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Texas’ Cornyn avoids tea party primary challenger


The Associated Press

AUSTIN, Texas —

One national conservative group produced an online video calling Texas Republican U.S. Sen. John Cornyn a chicken. Another held a “town hall” inside a Dallas hotel ballroom with a cardboard cutout of him, claiming he refused to show up in person.

Tea party and other grassroots activists are attacking the Senate minority whip as too moderate despite what most observers say are strong conservative credentials. But, so far, the groups that last year helped unleash firebrand Ted Cruz on the Senate can’t seem to manage a second act to challenge Cornyn in the state’s Republican primary set for March.

1a5edfa476944214b5f79a05455453b5-1e97191c003741169dedb8e98bd6550e-0In this July 23, 2013 file photo, Sen. John Cornyn, R-Texas, testifies on Capitol Hill in Washington, before the House Homeland Security subcommittee on Border and Maritime Security hearing on “A Study in Contrasts: House and Senate Approaches to Border Security.” Tea party activists are attacking the U.S. Senate minority whip as too moderate despite his seemingly strong conservative credentials. But so far the group that last year unleashed tea party firebrand Ted Cruz on the U.S. Senate can’t seem to manage a second act to challenge Cornyn in the Republican primary in March. (AP Photo/Evan Vucci, File)

In an interview with The Associated Press, Cornyn said he’s prepared all the same to fight off any threat from the right. The two-term incumbent raised $4-plus million during the first half of the year — more than any other GOP senator up for re-election — and appears poised to coast to another term unless a legitimate contender emerges soon.

There may still be time, but the Dec. 9 candidate filing deadline is now barely three months off.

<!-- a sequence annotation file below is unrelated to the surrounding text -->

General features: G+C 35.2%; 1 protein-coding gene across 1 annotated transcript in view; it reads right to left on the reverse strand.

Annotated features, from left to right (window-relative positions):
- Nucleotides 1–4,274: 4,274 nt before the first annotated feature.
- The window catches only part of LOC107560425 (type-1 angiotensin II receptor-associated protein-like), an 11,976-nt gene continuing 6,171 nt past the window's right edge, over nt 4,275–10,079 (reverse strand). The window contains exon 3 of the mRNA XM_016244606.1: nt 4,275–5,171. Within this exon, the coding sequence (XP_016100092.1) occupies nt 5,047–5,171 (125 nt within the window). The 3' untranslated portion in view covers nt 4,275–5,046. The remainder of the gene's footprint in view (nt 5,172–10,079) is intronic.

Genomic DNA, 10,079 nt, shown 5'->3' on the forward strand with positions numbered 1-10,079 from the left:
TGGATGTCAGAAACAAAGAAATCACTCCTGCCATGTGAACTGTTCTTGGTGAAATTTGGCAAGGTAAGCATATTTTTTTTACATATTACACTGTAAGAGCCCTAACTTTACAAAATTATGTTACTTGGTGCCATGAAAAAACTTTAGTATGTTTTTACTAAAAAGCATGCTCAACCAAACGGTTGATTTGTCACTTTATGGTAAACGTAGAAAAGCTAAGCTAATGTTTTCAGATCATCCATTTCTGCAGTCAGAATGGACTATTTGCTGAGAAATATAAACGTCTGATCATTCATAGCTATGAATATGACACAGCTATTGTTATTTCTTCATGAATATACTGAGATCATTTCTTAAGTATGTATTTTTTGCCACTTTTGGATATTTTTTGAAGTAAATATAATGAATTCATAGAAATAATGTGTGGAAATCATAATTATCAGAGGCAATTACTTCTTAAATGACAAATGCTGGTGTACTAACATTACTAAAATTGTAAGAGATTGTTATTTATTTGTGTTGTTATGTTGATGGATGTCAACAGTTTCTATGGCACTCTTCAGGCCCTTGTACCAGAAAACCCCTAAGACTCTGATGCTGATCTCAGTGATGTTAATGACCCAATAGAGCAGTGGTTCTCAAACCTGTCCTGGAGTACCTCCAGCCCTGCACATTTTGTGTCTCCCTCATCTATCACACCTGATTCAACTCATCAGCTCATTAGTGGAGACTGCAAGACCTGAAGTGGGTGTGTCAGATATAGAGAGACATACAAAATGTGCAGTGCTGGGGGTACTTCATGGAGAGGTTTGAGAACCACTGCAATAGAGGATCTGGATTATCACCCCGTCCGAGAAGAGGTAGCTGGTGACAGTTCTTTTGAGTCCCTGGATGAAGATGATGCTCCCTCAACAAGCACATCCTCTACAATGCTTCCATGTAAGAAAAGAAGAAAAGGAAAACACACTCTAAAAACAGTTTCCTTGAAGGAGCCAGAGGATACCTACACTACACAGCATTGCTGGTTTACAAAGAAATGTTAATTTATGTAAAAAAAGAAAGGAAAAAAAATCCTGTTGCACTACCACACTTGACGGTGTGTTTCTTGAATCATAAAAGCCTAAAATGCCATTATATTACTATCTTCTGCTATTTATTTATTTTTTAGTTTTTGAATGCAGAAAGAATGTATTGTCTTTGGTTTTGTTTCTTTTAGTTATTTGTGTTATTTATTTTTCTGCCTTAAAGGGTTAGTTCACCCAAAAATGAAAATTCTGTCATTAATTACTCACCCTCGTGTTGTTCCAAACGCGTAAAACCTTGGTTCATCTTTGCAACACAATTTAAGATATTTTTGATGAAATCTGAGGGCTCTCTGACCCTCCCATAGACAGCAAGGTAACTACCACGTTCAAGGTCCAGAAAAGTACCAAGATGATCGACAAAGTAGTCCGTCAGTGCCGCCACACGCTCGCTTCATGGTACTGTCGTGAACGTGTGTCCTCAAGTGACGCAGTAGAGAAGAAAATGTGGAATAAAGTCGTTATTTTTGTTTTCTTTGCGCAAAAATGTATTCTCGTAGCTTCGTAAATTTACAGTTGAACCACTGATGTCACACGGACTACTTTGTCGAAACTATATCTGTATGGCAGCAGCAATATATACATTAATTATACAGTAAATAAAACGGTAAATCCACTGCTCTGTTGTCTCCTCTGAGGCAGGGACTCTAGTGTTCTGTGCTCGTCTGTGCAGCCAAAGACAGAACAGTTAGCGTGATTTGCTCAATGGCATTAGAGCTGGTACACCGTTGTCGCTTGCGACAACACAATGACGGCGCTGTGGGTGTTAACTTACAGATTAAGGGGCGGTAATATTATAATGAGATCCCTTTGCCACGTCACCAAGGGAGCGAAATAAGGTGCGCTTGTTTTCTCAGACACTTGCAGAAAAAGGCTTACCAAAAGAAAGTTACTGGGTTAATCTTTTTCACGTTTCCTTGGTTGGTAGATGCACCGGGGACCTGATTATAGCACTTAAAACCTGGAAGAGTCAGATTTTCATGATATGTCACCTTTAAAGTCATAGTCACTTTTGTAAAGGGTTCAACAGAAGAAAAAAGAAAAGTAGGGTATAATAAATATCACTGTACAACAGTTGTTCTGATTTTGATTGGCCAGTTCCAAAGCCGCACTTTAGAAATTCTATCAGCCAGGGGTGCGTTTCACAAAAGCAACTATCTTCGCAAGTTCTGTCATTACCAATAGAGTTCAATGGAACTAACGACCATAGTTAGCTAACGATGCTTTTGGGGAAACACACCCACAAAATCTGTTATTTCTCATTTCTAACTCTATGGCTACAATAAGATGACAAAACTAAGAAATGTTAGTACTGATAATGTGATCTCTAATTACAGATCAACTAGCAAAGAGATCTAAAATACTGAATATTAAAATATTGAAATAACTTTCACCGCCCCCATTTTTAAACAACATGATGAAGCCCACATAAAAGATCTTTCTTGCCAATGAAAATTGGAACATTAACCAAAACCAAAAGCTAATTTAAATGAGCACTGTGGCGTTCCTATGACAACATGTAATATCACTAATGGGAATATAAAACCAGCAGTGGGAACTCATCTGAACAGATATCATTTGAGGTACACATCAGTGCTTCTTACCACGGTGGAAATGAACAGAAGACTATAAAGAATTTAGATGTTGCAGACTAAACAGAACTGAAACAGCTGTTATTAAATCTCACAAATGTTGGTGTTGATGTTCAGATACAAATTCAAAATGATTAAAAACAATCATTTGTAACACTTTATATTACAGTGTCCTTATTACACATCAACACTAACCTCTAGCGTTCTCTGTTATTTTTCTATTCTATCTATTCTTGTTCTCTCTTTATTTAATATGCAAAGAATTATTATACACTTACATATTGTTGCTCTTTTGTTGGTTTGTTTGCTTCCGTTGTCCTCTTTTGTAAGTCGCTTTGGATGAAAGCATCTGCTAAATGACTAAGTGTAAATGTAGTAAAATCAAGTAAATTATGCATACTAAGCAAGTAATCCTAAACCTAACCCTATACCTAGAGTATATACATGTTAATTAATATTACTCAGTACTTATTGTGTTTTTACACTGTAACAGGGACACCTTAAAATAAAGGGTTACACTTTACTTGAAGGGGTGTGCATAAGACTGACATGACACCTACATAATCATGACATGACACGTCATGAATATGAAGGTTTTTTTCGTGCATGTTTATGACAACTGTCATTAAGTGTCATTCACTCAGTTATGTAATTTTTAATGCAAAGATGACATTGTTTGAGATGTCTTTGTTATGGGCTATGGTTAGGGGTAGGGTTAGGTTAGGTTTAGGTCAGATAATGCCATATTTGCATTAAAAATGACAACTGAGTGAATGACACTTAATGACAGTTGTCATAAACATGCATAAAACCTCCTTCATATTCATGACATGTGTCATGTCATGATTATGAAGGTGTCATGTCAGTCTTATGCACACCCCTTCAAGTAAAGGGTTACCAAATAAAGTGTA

“Texas is always on our radar,” said Whitney Neal of FreedomWorks, the Washington-based political action committee that has spent millions of dollars promoting tea party candidates and helped propel Cruz to victory in 2012.

Neal said FreedomWorks hasn’t interviewed any challengers for Cornyn. The only conservative candidate to file against him is Iraq war veteran Erick Wyatt, who misspelled Republican on his election form and reported raising $25 as of April. In 2008, Cornyn’s primary opponent was Larry SECEDE Kilgore — who has since changed his middle name from Scott and made it all capital letters to emphasize his support for Texas breaking away from America.

Cornyn said the lack of challengers is a testament to his staunch conservatism since arriving in the Senate in 2002.

“I don’t know what else I can do to convince people that I’m a true conservative,” he said during a recent visit to Austin. “My record is about as solid as it gets.”

A former Texas attorney general and state Supreme Court justice, Cornyn was named by National Journal the 2nd Most Conservative Senator in 2012, and he has an “A” rating from the National Rifle Association and 100 percent scores from the National Right To Life Committee and Americans for Tax Reform.